As I write now, I can almost smell Benares—the light breeze that always carries with it the faint, acrid scent of ash and smoke. Much farther down from Rajghat, bodies are burned on pyres right by the edge of the water. I saw corpses wrapped in orange-and-gold cloth and strapped to wooden stretchers, burning at Manikarnika Ghat. Seven or so were already in flames, sandwiched between bunches of wood. A dog chewed on something caught in the rocks in shallow waters. It seemed like a spinal column with a skull still attached to it, some cartilage or flesh holding the two together. I'd read that very large turtles had been slipped into the river to consume organic remains. A twinge of anxiety had come from this knowledge on my first trip.
When I returned to Rajghat two years later, a much greater anxiety came from the fear that America would go to war. Hema was gone and the weather was uncharacteristically cold. I was assigned to a smaller, more hidden bungalow. At night I shivered, and the shivering was from cold and dread, and I couldn't tell them apart. The anxiety robbed me of the deeper sleep I'd longed for, of the sweet contemplations I'd dreamed about, of the inspiration I'd hoped would come. All this had nothing to do with the place, of course. Rajghat was still perfectly beautiful, perfectly calm.
When I set out for the first few hundred times to "meditate," what I had in mind, and later what I had at the back of my mind, was a pleasant trance-like state I'd heard one Tibetan lama call lizard meditation. Once, up in the mountains of Tibet, by his own private cave, where he meditated every day for hours on end, the lama's teacher had pointed to a lizard lying on a hot rock in the sun, its mouth open. "Look," the teacher said, "Lizard meditating." A flesh-colored translucent gecko with tender baby hands guarded the ceiling of my bungalow against intruding insects.
I was researching a book on the subject of gurus, and on the nature of the associations between gurus and a number of students or friends that I'd had the opportunity to observe. Sitting at my desk overlooking the garden, I would write and read for an hour, then get up and, to warm myself, walk at a great pace all around the compound—down the path through the garden, up some steps, along the river and across the wooded school campus nearby, past dormitories and faculty housing, then back through the main gate to my spartan bungalow. Absorption, warmth, quiet, clarity, goodness, ease: I got 10 minutes of those, 30 perhaps, and they ushered in the fear beneath my thin layer of self-possession.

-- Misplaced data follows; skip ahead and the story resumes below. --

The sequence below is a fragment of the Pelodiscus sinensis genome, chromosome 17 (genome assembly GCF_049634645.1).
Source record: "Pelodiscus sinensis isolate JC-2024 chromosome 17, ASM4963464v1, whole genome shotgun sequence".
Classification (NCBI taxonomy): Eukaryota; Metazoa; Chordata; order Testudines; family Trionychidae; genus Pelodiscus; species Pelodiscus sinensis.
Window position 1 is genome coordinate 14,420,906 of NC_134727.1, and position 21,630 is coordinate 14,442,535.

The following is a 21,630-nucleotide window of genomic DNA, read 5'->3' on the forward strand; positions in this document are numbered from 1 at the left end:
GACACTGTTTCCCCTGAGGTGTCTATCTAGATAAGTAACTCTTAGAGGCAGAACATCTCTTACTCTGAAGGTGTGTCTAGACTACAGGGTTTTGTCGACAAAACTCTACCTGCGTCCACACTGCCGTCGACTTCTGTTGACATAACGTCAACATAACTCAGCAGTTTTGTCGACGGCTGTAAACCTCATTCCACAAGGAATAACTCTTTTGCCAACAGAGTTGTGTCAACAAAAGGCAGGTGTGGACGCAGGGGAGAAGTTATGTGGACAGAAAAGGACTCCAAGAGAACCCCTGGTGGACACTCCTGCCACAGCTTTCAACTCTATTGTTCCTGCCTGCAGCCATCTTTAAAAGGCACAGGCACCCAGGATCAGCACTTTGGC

At breakfast one morning, Saraswati, a teacher from a Krishnamurti school in the Himalayas, described to me how to bathe using a bucket in our unheated bathrooms. I was to throw on the floor a towel or an item of clothing that was going to the wash, and stand on it so my bare feet were protected from the cold. The steam from filling the large bucket with hot water should warm up the bathroom, she told me. Then she recommended singing very loudly, because the vibrations warmed the body. I did not try it. Instead, I went to the nearby town to buy a small electric heater and stopped to use a computer at the local Internet café. A young man turned on the overhead fan and the light when I arrived, then came to sit in a chair next to mine, and watched as I typed. The space bar stuck, and every few words the cursor would skip gaily down the length of the screen, so that the message appeared to have been written by someone falling off a tall cliff.
That afternoon I went through the gate at Rajghat and turned right, down an unpaved road, to find a boy with an ox that didn't want to engage with a wooden bridge. The boy broke two sticks on the back of the recalcitrant beast. A man came along, and he was at least able to push the ox onto the bridge, but from there it refused to budge. A little crowd of people formed, waiting to cross the bridge—men on bicycles and women with large baskets on their heads. The animal's haunches were quivering—its nostrils, too. Suddenly, another much younger boy, all dressed in white, picked up the animal's lead and together they darted across the bridge and up the hill. The boy tied the ox to a tree and it was all over. I realized at that very moment that no trace remained of the panic I'd felt only a few hours before.
The friend who had lured me to Rajghat told me that one morning while she was gardening in front of her house in Tiruvannamalai, much farther south, a man passing by had asked, "Is this an ashram?" She'd replied, "For me, it is that," and the man said, "Is this body not an ashram, too?" Krishnamurti said that truth is a pathless land and one definition of ashram is "household of learning." People were to listen to themselves, he said, to find out for themselves what they needed to know.